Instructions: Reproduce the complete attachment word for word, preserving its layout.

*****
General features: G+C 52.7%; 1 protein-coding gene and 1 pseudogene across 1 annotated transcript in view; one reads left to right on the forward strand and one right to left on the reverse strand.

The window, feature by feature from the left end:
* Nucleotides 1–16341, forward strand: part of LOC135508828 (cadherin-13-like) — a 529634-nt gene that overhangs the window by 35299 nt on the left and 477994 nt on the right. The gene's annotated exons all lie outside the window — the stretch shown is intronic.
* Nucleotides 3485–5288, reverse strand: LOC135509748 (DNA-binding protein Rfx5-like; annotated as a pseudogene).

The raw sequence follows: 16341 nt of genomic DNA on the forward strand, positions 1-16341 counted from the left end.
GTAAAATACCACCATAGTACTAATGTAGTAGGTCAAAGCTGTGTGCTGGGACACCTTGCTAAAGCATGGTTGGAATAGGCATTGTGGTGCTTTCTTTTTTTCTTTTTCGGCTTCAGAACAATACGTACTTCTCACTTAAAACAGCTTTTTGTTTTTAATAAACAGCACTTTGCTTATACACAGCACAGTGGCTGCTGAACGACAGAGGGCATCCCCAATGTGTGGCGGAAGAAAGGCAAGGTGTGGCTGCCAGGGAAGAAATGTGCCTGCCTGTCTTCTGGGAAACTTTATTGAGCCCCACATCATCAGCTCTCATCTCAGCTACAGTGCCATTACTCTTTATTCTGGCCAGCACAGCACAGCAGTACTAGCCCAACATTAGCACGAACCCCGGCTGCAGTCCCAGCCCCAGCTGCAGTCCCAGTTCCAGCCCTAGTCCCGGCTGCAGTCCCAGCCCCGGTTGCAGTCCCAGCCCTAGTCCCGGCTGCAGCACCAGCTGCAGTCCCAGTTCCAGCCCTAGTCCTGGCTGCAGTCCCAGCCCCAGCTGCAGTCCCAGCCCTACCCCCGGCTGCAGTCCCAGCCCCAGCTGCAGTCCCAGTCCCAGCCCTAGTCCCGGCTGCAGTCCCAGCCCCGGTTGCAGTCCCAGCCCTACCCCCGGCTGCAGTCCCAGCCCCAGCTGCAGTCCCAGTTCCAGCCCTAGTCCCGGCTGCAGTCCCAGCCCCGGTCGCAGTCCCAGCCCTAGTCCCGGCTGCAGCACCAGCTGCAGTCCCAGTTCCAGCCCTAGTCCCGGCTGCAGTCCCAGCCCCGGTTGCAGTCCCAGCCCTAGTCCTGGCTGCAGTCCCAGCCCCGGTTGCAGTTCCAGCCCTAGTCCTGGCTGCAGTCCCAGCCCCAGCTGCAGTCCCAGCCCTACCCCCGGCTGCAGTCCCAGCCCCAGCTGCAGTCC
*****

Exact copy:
General features: G+C 52.7%; 1 protein-coding gene and 1 pseudogene across 1 annotated transcript in view; one reads left to right on the forward strand and one right to left on the reverse strand.

The window, feature by feature from the left end:
* Nucleotides 1–16341, forward strand: part of LOC135508828 (cadherin-13-like) — a 529634-nt gene that overhangs the window by 35299 nt on the left and 477994 nt on the right. The gene's annotated exons all lie outside the window — the stretch shown is intronic.
* Nucleotides 3485–5288, reverse strand: LOC135509748 (DNA-binding protein Rfx5-like; annotated as a pseudogene).

The raw sequence follows: 16341 nt of genomic DNA on the forward strand, positions 1-16341 counted from the left end.
GTAAAATACCACCATAGTACTAATGTAGTAGGTCAAAGCTGTGTGCTGGGACACCTTGCTAAAGCATGGTTGGAATAGGCATTGTGGTGCTTTCTTTTTTTCTTTTTCGGCTTCAGAACAATACGTACTTCTCACTTAAAACAGCTTTTTGTTTTTAATAAACAGCACTTTGCTTATACACAGCACAGTGGCTGCTGAACGACAGAGGGCATCCCCAATGTGTGGCGGAAGAAAGGCAAGGTGTGGCTGCCAGGGAAGAAATGTGCCTGCCTGTCTTCTGGGAAACTTTATTGAGCCCCACATCATCAGCTCTCATCTCAGCTACAGTGCCATTACTCTTTATTCTGGCCAGCACAGCACAGCAGTACTAGCCCAACATTAGCACGAACCCCGGCTGCAGTCCCAGCCCCAGCTGCAGTCCCAGTTCCAGCCCTAGTCCCGGCTGCAGTCCCAGCCCCGGTTGCAGTCCCAGCCCTAGTCCCGGCTGCAGCACCAGCTGCAGTCCCAGTTCCAGCCCTAGTCCTGGCTGCAGTCCCAGCCCCAGCTGCAGTCCCAGCCCTACCCCCGGCTGCAGTCCCAGCCCCAGCTGCAGTCCCAGTCCCAGCCCTAGTCCCGGCTGCAGTCCCAGCCCCGGTTGCAGTCCCAGCCCTACCCCCGGCTGCAGTCCCAGCCCCAGCTGCAGTCCCAGTTCCAGCCCTAGTCCCGGCTGCAGTCCCAGCCCCGGTCGCAGTCCCAGCCCTAGTCCCGGCTGCAGCACCAGCTGCAGTCCCAGTTCCAGCCCTAGTCCCGGCTGCAGTCCCAGCCCCGGTTGCAGTCCCAGCCCTAGTCCTGGCTGCAGTCCCAGCCCCGGTTGCAGTTCCAGCCCTAGTCCTGGCTGCAGTCCCAGCCCCAGCTGCAGTCCCAGCCCTACCCCCGGCTGCAGTCCCAGCCCCAGCTGCAGTCC